End of an era: MP3 format officially dead

Photo: Jim Merithew/Cult of Mac
The iPod played a big role in popularizing the MP3.
Photo: Jim Merithew/Cult of Mac

The MP3, the iconic music compressions format partly
popularized by the iPod, has been declared dead by its
creators.

Licensing of the
technology has been the responsibility of German company the
Fraunhofer Institute. In a statement, the institute revealed
that it is terminating licensing patents and software related
to MP3. It’s the end of an era!


MP3 was
invented back in the 1980s, long before the majority of people
were able to connect to the internet. But with the arrival
of the internet, it became the de-facto music format. Anyone
over the age of 25 will probably remember the grindingly slow
days of dial-up, in which downloading a song could consume the
best part of an hour.


The format has since given over to
Advanced Audio Codec family (AAC). However, it’s still an
historic occasion to wave goodbye to probably the most famous
file format in history, particularly if you were to poll the
general public.

In
a statement, the Fraunhofer Institute
wrote that
:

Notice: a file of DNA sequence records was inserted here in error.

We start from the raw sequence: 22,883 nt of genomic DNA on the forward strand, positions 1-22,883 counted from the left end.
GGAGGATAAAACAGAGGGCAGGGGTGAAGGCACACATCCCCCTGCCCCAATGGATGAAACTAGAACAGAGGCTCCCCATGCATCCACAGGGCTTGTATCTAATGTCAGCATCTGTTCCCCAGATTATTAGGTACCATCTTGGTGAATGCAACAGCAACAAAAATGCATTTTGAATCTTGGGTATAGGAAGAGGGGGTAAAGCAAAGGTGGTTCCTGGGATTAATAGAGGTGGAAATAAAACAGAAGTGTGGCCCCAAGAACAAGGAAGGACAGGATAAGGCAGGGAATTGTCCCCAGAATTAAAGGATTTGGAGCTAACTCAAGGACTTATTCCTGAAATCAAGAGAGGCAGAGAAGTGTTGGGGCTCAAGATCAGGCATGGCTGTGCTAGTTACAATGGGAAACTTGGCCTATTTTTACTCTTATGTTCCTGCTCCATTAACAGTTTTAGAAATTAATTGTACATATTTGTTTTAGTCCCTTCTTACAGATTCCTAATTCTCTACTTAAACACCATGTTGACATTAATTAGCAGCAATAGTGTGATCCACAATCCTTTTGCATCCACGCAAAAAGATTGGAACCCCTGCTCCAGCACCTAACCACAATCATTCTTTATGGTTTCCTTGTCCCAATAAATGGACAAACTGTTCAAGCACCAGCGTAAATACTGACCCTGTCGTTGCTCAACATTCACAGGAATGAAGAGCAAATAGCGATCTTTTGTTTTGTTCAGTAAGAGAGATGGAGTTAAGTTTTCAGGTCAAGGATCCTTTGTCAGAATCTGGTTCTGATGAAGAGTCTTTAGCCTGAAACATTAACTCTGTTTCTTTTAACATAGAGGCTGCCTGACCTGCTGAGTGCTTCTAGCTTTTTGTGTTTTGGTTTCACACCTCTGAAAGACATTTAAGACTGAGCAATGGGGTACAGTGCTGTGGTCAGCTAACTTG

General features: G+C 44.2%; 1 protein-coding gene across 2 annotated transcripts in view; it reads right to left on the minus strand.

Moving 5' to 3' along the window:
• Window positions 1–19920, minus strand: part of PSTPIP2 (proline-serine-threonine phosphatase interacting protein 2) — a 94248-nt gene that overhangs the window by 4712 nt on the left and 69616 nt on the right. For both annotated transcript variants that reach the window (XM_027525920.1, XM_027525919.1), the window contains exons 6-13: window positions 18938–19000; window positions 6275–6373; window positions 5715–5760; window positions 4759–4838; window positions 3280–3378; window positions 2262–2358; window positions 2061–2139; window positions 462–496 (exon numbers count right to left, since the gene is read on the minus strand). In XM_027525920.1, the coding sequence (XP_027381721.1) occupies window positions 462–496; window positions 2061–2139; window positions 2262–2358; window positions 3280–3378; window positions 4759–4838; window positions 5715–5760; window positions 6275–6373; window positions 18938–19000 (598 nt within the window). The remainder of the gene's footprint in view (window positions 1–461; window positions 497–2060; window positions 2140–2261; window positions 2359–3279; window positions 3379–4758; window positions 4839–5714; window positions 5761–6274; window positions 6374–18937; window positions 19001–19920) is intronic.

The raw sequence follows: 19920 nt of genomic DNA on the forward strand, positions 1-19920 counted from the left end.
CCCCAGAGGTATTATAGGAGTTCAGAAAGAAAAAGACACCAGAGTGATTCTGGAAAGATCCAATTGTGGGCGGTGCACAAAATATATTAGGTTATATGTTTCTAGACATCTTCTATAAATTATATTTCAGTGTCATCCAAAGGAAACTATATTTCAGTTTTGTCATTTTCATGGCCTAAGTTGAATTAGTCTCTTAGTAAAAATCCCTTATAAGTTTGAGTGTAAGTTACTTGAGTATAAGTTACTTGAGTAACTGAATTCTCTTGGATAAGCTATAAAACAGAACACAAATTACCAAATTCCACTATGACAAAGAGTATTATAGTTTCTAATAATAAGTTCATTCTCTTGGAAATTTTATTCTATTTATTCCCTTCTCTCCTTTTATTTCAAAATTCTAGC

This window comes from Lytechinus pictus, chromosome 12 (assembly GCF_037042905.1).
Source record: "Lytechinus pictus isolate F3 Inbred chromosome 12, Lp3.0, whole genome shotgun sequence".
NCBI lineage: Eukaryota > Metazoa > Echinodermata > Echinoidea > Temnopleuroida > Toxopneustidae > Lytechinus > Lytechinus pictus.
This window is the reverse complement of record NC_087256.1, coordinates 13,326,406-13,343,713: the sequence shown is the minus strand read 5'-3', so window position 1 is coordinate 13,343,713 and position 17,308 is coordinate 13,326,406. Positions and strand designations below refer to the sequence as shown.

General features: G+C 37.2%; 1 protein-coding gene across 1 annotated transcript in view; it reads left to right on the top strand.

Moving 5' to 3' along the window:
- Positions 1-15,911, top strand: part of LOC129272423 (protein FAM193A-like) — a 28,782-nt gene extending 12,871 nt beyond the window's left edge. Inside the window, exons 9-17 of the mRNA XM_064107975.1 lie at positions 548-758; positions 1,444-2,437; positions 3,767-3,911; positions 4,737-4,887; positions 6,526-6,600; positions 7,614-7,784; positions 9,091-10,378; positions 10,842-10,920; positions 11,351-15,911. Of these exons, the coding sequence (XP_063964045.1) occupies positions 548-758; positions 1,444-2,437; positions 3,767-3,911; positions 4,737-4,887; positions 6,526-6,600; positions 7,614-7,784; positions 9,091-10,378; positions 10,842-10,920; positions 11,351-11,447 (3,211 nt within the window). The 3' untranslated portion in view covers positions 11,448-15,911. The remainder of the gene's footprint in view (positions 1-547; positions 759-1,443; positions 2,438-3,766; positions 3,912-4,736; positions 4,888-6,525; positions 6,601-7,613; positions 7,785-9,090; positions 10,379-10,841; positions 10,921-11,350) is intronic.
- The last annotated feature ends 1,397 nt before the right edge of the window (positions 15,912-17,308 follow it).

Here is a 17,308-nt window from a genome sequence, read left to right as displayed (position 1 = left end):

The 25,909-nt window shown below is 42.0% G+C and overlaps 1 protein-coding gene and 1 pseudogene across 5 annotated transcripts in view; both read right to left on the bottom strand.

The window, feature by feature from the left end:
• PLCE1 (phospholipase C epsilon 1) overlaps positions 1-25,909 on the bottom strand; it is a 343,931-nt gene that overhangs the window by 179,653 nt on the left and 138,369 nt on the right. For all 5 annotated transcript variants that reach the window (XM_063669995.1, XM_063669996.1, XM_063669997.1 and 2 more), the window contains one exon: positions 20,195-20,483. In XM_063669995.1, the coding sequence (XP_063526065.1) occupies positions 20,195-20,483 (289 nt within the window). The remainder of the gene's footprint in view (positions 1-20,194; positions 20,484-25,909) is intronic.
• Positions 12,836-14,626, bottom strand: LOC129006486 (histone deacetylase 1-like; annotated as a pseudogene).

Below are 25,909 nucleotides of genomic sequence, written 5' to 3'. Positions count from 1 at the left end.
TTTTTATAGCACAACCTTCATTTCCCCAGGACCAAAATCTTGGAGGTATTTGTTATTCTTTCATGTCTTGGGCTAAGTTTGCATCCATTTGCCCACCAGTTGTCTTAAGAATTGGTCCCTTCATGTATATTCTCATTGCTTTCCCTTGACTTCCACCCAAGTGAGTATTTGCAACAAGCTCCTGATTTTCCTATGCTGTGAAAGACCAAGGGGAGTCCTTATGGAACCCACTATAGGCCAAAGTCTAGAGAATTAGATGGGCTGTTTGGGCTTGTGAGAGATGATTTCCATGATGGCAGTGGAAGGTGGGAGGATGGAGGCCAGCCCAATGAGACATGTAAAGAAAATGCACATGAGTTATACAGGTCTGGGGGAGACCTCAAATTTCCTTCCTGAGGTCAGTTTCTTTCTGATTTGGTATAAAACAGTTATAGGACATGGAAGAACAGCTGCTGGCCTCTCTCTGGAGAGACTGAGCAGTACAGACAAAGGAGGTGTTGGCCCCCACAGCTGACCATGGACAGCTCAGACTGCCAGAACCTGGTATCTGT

“We thank all of our licensees for their great support in
making mp3 the defacto audio codec in the world, during the
past two decades.

The development of mp3 started in the late 80s at Fraunhofer
IIS, based on previous development results at the University
Erlangen-Nuremberg. Although there are more efficient audio
codecs with advanced features available today, mp3 is still
very popular amongst consumers. However, most
state-of-the-art media services such as streaming or TV and
radio broadcasting use modern ISO-MPEG codecs such as the AAC
family or in the future MPEG-H. Those can deliver more
features and a higher audio quality at much lower bitrates
compared to mp3.”


What was
the first MP3 you ever downloaded? Leave your comments below.




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